This is a story about a "unique" country in the world I happen to know. Its "uniqueness" lies, among others, in its institutionalized racist policy in its national security system. This racist policy is not written explicitly in any place the ordinary citizens have an access to, but it is clear to everyone who has experienced its variegated ways of humiliating people, including some of the citizens, solely on the basis of the way their faces look. Of course, I am talking neither about their facial expressions nor about the (subjective) beauty (or ugliness) of their faces but about the (objective) structure and color of their faces, which they cannot basically change.
The "guardians" of this racist policy are vigilant in many places in that "unique" country, but there would be no better place than the international airport of the country, where you will have the highest chance of being humiliated like never before in your entire life, if your face is not "kosher". Unless you are a diplomat, it makes no difference whether you are a university professor, a famous musician or a billionaire. On the other hand, if these "guardians" consider your face "kosher" enough, you are allowed in with no harassment and even with open arms. This is in spite of the fact that that "unique" country has no lack of citizens who have "kosher" faces but have committed crimes. But once at the airport everyone with a "kosher" face becomes a welcome guest instantly, and everyone else with no "kosher" face becomes a potential criminal even if he or she has no criminal record whatsoever but is a good law-abiding citizen. A very "unique" way of guaranteeing national security, isn't it? ;-)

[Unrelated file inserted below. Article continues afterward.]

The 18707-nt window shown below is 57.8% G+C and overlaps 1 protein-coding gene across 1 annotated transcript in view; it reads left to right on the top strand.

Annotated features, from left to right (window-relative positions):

The "uniqueness" of this racist security system lies in its very assumption that there must a high correlation between the face of a person and his or her chance of pausing a security threat to the country, and they have an unconditional trust in certain people because of their "kosher" looking faces. I think that every passenger should be checked equally!
I have been very careful of using the verb "hate" and have reserved its use to very extreme cases, but I have to say that I hate the international airport of that "unique" country more than any other place I have ever visited on this planet. I am afraid that this is even the first time that I have ever used this verb so explicitly in this blog. I am so sorry that I seem to be forced to visit that abominable place in the near future again. The very suspicion they direct to me makes me nurture very negative feelings toward that "unique" country they are trying to serve. I am also afraid that this institutionalized racist policy might even damage the very national security it is meant to guarantee.